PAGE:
20. Suppose you drop a die at random on the rectangular region shown in Fig. 15.6. What is the probability that it will land inside the circle with diameter 1m?

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First, calculate the area of the rectangle and the area of the circle. Here, the area of the rectangle is the possible outcome and the area of the circle will be the favourable outcome.

So, the area of the rectangle = (3 × 2) m^{2} = 6 m^{2}

and,

The area of the circle \( = \ \pi r^2 \ = \ \pi ( \frac{1}{2})^2 \ = \ \frac{ \pi}{4} \ = \ 0.78 \)

∴ The probability that die will land inside the circle \( = \ \frac{ \frac{ \pi}{4}}{6} \ = \ \frac{\pi}{24} \ = \ 0.13 \)

21. A lot consists of 144 ball pens of which 20 are defective and the others are good. Nuri will buy a pen if it is good, but will not buy if it is defective. The shopkeeper draws one pen at random and gives it to her. What is the probability that

(i) She will buy it?

(ii) She will not buy it?

(i) She will buy it?

(ii) She will not buy it?

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The total numbers of outcomes i.e. pens = 144

Given, numbers of defective pens = 20

∴ The numbers of non defective pens = 144 - 20 = 124

\( P(E) \ = \ \frac{Number \ of \ favourable \ outcomes}{Total \ number \ of \ outcomes} \)

(i) Total numbers events in which she will buy them = 124

So, P (buying) \( = \ \frac{124}{144} \ = \ \frac{31}{36} \ = \ 0.86 \)

(ii) Total numbers events in which she will not buy them = 20

So, P (not buying) \(= \ \frac{20}{144} \ = \ \frac{5}{36} \ = \ 0.138 \)

22. Refer to Example 13. (i) Complete the following table:

(ii) A student argues that ‘there are 11 possible outcomes 2, 3, 4, 5, 6, 7, 8, 9, 10, 11 and 12. Therefore, each of them has a probability \( \frac{1}{11} \). Do you agree with this argument? Justify your Solution:.

Event:
Sum on 2 dice |
2 | 3 | 4 | 5 | 6 | 7 | 8 | 9 | 10 | 11 | 12 |

Probability | \( \frac{1}{36} \) | \( \frac{5}{36} \) | \( \frac{1}{36} \) |

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If 2 dices are thrown, the possible events are:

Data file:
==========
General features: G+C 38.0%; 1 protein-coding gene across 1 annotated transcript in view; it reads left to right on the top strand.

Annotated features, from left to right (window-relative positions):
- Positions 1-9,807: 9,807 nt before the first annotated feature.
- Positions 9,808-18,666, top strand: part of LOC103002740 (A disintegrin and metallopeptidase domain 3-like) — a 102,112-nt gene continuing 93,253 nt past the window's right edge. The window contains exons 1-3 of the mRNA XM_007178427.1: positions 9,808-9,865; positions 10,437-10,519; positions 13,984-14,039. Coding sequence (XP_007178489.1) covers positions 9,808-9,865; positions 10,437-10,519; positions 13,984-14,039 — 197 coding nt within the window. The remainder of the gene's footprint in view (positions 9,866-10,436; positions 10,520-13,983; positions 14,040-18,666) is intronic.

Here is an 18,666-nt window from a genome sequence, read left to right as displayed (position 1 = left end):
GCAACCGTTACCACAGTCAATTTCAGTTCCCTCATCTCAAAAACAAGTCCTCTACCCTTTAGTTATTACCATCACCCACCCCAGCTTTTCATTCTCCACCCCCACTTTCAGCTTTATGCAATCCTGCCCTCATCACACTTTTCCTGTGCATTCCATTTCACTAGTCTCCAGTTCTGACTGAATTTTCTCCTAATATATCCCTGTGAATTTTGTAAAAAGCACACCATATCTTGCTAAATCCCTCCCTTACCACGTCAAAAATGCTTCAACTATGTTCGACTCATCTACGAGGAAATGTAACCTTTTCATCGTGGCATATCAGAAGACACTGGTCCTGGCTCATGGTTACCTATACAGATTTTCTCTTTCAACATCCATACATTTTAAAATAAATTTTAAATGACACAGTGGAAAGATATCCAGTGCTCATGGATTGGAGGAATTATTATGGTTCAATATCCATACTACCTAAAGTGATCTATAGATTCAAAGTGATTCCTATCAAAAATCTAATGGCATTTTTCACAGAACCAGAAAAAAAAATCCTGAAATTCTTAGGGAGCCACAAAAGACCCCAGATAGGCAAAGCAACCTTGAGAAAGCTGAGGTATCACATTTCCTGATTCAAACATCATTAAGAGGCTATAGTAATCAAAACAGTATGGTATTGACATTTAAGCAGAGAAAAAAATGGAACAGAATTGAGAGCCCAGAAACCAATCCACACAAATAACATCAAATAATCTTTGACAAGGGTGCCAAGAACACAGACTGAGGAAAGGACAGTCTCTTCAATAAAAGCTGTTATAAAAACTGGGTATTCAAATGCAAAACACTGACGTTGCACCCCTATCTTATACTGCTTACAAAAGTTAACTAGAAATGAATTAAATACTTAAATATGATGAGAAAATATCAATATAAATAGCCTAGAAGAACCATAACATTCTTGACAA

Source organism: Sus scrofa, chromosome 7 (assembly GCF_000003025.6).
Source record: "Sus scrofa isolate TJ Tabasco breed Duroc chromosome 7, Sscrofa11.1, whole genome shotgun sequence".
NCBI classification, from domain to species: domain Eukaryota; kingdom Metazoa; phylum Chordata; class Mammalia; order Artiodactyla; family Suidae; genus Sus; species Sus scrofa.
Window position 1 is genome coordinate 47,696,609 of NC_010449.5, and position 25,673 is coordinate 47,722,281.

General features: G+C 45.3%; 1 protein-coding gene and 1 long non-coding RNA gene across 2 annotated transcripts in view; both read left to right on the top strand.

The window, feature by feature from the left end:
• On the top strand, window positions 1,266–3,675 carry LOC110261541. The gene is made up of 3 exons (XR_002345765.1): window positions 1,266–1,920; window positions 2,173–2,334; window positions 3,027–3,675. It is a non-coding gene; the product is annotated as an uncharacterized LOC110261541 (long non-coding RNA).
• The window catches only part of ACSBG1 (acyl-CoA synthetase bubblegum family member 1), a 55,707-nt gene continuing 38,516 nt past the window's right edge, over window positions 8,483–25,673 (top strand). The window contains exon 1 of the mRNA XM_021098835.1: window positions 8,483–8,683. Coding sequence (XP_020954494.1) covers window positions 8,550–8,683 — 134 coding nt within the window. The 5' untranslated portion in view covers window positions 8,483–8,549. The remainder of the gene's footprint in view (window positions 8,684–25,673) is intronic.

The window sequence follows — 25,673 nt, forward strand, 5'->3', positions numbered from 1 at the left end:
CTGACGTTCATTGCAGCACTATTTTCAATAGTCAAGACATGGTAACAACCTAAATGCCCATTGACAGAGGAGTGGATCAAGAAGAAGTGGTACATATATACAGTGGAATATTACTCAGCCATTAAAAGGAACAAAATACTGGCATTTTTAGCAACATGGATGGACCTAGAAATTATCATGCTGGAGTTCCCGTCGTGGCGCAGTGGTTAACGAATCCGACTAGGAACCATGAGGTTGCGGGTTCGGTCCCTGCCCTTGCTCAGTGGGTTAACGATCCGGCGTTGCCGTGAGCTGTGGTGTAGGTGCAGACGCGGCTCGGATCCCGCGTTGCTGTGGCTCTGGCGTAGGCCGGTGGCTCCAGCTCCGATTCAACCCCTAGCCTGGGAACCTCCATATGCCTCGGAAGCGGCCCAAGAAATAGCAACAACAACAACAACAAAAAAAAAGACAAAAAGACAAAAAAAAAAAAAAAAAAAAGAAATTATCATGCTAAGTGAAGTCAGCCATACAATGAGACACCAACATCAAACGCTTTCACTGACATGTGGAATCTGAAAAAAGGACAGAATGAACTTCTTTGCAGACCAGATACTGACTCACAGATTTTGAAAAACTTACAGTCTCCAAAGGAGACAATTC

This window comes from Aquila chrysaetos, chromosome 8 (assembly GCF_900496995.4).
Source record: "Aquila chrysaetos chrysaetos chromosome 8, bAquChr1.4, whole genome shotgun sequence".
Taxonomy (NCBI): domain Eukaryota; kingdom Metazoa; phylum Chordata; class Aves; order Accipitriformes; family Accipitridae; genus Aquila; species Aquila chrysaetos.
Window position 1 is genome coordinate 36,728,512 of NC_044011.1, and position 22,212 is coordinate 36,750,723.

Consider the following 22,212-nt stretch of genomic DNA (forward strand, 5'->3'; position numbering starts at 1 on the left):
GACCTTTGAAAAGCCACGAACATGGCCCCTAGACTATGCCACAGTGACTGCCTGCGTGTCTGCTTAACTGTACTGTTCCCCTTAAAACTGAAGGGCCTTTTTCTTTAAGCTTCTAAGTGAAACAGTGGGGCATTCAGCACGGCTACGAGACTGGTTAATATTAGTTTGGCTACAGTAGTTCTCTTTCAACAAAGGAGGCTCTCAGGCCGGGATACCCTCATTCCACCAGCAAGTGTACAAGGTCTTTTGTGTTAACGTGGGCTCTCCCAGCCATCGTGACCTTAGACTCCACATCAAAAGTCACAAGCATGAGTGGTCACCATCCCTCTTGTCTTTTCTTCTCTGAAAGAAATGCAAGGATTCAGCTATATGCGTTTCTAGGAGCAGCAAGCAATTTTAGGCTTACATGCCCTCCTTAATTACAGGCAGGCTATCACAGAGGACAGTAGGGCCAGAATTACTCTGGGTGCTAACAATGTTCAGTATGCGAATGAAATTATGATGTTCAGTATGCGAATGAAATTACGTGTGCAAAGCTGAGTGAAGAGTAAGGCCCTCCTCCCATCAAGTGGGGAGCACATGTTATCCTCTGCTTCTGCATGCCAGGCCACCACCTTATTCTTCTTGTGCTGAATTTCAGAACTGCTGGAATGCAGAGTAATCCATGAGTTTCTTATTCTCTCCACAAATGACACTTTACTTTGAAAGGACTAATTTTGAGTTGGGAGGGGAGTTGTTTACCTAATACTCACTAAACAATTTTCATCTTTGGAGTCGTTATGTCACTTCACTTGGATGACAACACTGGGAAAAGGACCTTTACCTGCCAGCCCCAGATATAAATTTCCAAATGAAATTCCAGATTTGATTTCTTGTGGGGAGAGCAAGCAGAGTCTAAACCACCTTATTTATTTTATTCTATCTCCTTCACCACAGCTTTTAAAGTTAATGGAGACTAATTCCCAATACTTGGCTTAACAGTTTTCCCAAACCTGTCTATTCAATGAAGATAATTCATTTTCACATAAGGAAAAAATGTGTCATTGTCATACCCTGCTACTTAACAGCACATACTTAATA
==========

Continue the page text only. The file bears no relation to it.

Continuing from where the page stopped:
(1, 1), (1, 2), (1, 3), (1, 4), (1, 5), (1, 6)

(2, 1), (2, 2), (2, 3), (2, 4), (2, 5), (2, 6)

(3, 1), (3, 2), (3, 3), (3, 4), (3, 5), (3, 6)

(4, 1), (4, 2), (4, 3), (4, 4), (4, 5), (4, 6)

(5, 1), (5, 2), (5, 3), (5, 4), (5, 5), (5, 6)

(6, 1), (6, 2), (6, 3), (6, 4), (6, 5), (6, 6)

So, the total numbers of events: 6 × 6 = 36

(i) It is given that to get the sum as 2, the probability is \( \frac{1}{36} \) as the only possible outcomes = (1,1)

For getting the sum as 3, the possible events (or outcomes) = E (sum 3) = (1,2) and (2,1)

So, P(sum 3) \( = \ \frac{2}{36} \)

Similarly,

E (sum 4) = (1,3), (3,1), and (2,2)

So, P (sum 4) \( = \ \frac{3}{36} \)

E (sum 5) = (1,4), (4,1), (2,3), and (3,2)

So, P (sum 5) \(= \ \frac{4}{36} \)

E (sum 6) = (1,5), (5,1), (2,4), (4,2), and (3,3)

So, P (sum 6) \( = \ \frac{5}{36} \)

E (sum 7) = (1,6), (6,1), (5,2), (2,5), (4,3), and (3,4)

So, P (sum 7) \(= \ \frac{6}{36} \)

E (sum 8) = (2,6), (6,2), (3,5), (5,3), and (4,4)

So, P (sum 8) \(= \ \frac{5}{36} \)

E (sum 9) = (3,6), (6,3), (4,5), and (5,4)

So, P (sum 9) \(= \ \frac{4}{36} \)

E (sum 10) = (4,6), (6,4), and (5,5)

So, P (sum 10) \( = \ \frac{3}{36} \)

E (sum 11) = (5,6), and (6,5)

So, P (sum 11) \( = \ \frac{2}{36} \)

E (sum 12) = (6,6)

So, P (sum 12) \( = \ \frac{1}{36} \)

So, the table will be as:

Event:
Sum on 2 dice |
2 | 3 | 4 | 5 | 6 | 7 | 8 | 9 | 10 | 11 | 12 |

Probability | \( \frac{1}{36} \) | \( \frac{2}{36} \) | \( \frac{3}{36} \) | \( \frac{4}{36} \) | \( \frac{5}{36} \) | \( \frac{6}{36} \) | \( \frac{5}{36} \) | \( \frac{4}{36} \) | \( \frac{3}{36} \) | \( \frac{2}{36} \) | \( \frac{1}{36} \) |

(ii) The argument is not correct as it is already justified in (i) that the number of all possible outcomes is 36 and not 11.

23. A game consists of tossing a one rupee coin 3 times and noting its outcome each time. Hanif wins if all the tosses give the same result i.e., three heads or three tails, and loses otherwise. Calculate the probability that Hanif will lose the game.

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The total number of outcomes = 8 (HHH, HHT, HTH, THH, TTH, HTT, THT, TTT)

Total outcomes in which Hanif will lose the game = 6 (HHT, HTH, THH, TTH, HTT, THT)

P (losing the game) \( = \ \frac{6}{8} \ = \ \frac{3}{4} \ = \ 0.75 \)

24. A die is thrown twice. What is the probability that

(i) 5 will not come up either time?

(ii) 5 will come up at least once?

[Hint : Throwing a die twice and throwing two dice simultaneously are treated as the same experiment]

(i) 5 will not come up either time?

(ii) 5 will come up at least once?

[Hint : Throwing a die twice and throwing two dice simultaneously are treated as the same experiment]

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Outcomes are:

(1, 1), (1, 2), (1, 3), (1, 4), (1, 5), (1, 6)

(2, 1), (2, 2), (2, 3), (2, 4), (2, 5), (2, 6)

(3, 1), (3, 2), (3, 3), (3, 4), (3, 5), (3, 6)

(4, 1), (4, 2), (4, 3), (4, 4), (4, 5), (4, 6)

(5, 1), (5, 2), (5, 3), (5, 4), (5, 5), (5, 6)

(6, 1), (6, 2), (6, 3), (6, 4), (6, 5), (6, 6)

So, the total number of outcome = 6 × 6 = 36

(i) **Method 1:**

Consider the following events.

A = 5 comes in first throw,

B = 5 comes in second throw

P(A) \( = \ \frac{6}{36} \),

P(B) \( = \ \frac{6}{36} \) and

P(not B) \( = \ \frac{5}{6} \)